"Sailors plan for safety. For escape. For survival. Sailors rely on plans, on strategies that have worked before. Trust me, most mariners are conservative. We stick to the tried and true." Randall Peffer, "Listen to the Dead"

Wednesday, September 8, 2021

Journey Across the Water

     I never paid attention to the Great Lakes. I'm not even sure I could name all five of them. Can you?

     I spent most of my life in New York state, which borders Lake Erie and Lake Ontario, and I now live in Pennsylvania which also touches Lake Erie. But I have always lived downstate so the waters I see are not the Great Lakes, but Long Island Sound, the Atlantic Ocean, the Hudson and Delaware rivers.

     To be sure, I have spied Lake Michigan a few times, when I was in Chicago, and once I glimpsed Lake Erie from Buffalo. I've also seen Niagara Falls -- does that count? But the Great Lakes simply do not loom large in my mind.

     Until a couple of weeks ago. That's when we boarded a ferry to cross Lake Michigan. It turns out . . . those lakes are big!

Harbor in Muskegon, Mich.
   We left Muskegon, Mich. at 10:15 a.m., heading west, due to arrive in Milwaukee, Wis. at 11:45 a.m.. An hour-and-a-half voyage, I thought. But no, it's actually a 2-1/2-hour journey because of the time change, from Eastern time to Central time. And that's the high-speed ferry. The regular ferry takes four hours to make the crossing.

Ship docked in Muskegon

     It's about 90 miles across the lake, and you're out of sight of land for half the trip. It's a lot of water, which is why the Great Lakes are called an inland sea -- the largest group of freshwater lakes on earth, according to one source, containing 21% of the fresh water on the surface of the globe.

Michigan fishing boat

     The Great Lakes are subject to storms and rolling waves. But when we made the crossing the waters were calm. In case you're wondering, masks were required inside the rather spacious cabin, but not outside since the speed of the boat created a 30-40-mph wind in our face. 

Goodbye Muskegon

     But we knew we couldn't let complacency overtake us. After all, we were headed to Door County for a week's vacation. This region of Wisconsin is like a finger sticking out into Lake Michigan, with the lake to the east and Green Bay on the other side.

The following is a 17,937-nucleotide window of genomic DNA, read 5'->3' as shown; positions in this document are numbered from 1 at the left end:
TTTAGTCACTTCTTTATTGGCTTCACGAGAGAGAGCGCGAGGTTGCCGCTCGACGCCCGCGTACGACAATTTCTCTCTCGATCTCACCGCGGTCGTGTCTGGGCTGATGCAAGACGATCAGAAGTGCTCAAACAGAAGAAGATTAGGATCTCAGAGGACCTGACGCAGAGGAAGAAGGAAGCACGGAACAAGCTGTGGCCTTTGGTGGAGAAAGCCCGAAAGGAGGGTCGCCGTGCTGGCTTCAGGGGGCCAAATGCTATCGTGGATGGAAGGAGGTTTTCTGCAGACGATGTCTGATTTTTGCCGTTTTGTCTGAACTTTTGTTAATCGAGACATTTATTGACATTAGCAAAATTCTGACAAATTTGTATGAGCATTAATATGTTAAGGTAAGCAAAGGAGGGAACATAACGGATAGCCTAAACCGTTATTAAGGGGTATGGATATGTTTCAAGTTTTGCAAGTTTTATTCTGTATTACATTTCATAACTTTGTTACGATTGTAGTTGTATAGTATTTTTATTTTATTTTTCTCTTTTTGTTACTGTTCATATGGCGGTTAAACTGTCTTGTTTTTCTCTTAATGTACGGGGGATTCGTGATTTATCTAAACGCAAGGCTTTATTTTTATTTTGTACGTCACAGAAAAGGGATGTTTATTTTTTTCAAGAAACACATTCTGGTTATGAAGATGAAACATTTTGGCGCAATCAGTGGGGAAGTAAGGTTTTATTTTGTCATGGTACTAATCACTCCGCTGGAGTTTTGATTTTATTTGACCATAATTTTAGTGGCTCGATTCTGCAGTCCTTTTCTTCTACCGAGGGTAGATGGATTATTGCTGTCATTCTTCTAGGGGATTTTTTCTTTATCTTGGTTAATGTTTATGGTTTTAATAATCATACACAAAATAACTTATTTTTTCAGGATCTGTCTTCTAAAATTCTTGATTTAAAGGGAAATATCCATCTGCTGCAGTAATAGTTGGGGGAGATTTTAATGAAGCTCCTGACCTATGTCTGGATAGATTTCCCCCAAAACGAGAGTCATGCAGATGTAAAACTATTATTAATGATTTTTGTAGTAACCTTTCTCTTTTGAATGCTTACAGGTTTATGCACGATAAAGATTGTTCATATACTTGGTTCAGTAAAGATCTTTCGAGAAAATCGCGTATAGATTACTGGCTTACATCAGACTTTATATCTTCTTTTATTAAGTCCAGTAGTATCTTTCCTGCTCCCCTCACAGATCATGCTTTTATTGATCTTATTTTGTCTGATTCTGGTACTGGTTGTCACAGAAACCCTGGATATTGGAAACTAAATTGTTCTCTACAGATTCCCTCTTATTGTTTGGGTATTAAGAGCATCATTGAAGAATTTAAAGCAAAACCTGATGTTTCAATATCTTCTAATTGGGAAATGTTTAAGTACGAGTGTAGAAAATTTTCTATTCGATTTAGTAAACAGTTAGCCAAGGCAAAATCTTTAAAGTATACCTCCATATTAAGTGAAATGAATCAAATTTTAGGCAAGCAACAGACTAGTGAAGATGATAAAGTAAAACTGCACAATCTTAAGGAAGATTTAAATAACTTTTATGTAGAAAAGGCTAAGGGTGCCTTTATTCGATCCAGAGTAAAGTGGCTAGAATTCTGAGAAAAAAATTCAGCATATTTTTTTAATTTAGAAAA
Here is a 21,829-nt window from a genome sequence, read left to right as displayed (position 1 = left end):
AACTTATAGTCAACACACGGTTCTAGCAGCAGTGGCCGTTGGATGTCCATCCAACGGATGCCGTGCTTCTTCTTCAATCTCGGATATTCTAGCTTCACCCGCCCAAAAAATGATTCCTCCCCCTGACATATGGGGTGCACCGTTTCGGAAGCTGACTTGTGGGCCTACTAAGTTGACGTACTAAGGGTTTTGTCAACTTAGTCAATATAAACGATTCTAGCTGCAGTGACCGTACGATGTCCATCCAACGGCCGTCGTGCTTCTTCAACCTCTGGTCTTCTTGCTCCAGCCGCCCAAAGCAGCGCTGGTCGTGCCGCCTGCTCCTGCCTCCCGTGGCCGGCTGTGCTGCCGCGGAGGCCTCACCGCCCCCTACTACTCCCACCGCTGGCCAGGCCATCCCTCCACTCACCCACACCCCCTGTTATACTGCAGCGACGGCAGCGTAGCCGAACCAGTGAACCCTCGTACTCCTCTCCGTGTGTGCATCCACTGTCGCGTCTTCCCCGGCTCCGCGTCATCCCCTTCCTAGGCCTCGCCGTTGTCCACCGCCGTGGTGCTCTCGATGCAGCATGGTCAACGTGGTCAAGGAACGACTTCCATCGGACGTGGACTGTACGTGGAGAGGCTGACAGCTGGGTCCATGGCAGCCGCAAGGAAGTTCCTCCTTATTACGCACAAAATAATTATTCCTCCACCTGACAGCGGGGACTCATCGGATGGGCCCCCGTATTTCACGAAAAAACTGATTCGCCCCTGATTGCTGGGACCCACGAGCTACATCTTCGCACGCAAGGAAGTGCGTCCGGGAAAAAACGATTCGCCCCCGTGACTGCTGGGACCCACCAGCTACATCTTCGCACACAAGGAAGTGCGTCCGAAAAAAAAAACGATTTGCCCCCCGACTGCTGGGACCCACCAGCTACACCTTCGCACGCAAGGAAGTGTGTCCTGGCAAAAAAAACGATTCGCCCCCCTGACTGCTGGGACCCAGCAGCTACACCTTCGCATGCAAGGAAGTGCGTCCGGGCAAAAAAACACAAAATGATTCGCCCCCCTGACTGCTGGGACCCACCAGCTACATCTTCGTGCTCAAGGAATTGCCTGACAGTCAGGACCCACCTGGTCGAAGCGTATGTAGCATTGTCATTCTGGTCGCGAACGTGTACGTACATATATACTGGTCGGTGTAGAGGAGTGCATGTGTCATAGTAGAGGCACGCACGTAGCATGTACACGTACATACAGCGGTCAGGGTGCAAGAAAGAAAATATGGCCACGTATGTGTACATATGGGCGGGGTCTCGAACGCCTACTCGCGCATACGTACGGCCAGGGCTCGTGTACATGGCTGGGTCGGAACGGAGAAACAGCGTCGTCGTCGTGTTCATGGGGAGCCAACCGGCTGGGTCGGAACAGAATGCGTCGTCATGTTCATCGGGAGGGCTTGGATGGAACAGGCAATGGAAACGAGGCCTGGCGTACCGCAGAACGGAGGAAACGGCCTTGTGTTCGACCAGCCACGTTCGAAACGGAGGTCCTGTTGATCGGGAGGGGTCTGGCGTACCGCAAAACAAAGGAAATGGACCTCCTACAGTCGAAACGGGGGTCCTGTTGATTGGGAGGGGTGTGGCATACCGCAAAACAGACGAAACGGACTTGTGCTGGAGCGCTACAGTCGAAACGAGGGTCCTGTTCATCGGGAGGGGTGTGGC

Open water

     The county is named from the French Porte des Morts, or Death's Door. The name refers back to a deadly raid in the 1600s by a group of Native Americans against a rival tribe. But later the name proved providential for Europeans since the passage became the site of scores of deadly shipwrecks suffered by French explorers and others who dared make the turn around the northern tip of the peninsula into the safety of Green Bay.

Land ho!

     According to the Great Lakes Shipwreck Museum, in all at least 6,000 ships and 30,000 lives have been lost on the Great Lakes. Some historians say the numbers are even higher, as many as 25,000 ships in the course of the past 300 years.

Milwaukee skyline

     But as I said, the day we were on the lake the waters were calm, the sailing smooth, the trip offering a safe and pleasant morning. And so we continued on . . . to tempt the fates of Door County.


Miss Merry said...

We live 20 minutes from Lake Erie, but used to travel along all the lakes. Isn't Lake Michigan unbelievably clear!

ApacheDug said...

I recently watched something about the history of those lakes and the shipwrecks, I had no idea they were that big either. Wow, a 90 mile crossing! Well, your pics look great Tom, I sure hope I can see those for myself someday. :^)

DJan said...

I would have to look up the names of all the lakes, but when I lived in Michigan, we had a cabin on Lake Superior long ago. It was so beautiful! Thanks for spurring the memory, Tom. :-)

jono said...

I live on Lake Superior and it is a big, cold, and amazing body of water. Having grown up on the Delaware shore I know the ocean, but I think this lake is more dangerous on a day to day basis. Although there aren't any sharks.

Olga said...

HOMES -- I still remember that from elementary school. But can I remember how to turn off my phone?

Juhli said...

Thanks for sharing such great photos. I’ve always loved the Chicago skyline being from downstate Illinois. Didn’t know there are ferries on Lake Michigan but it makes sense.

Tabor said...

My son's inlaws live in Erie and thus that was the first time I saw a Great Lake. You make me appreciate the area even more and maybe in the future a vacation to that area is in order.

Wisewebwoman said...

Tom - tip - I was taught at school - HOMES.

I've been on them all, sailed on some, they are magnificent. Thanks for the photos and I'm glad it was a calm day.

I have a passion for ferry boats.


Linda Myers said...

I've never been to any of the Great Lakes, I don't think, but I have read about the Door country. I think it might make a good road trip from Seattle or Tucson.

Kay said...

I'm so glad you had such a great time. When we moved to Chicago from Hawaii in 1974, I kept calling Lake Michigan the ocean. It really is like an ocean.

Barbara said...

I had no idea Lake Michigan was 2-4 hours across and not seeing land for so long. Amazing what you see when you really travel across America.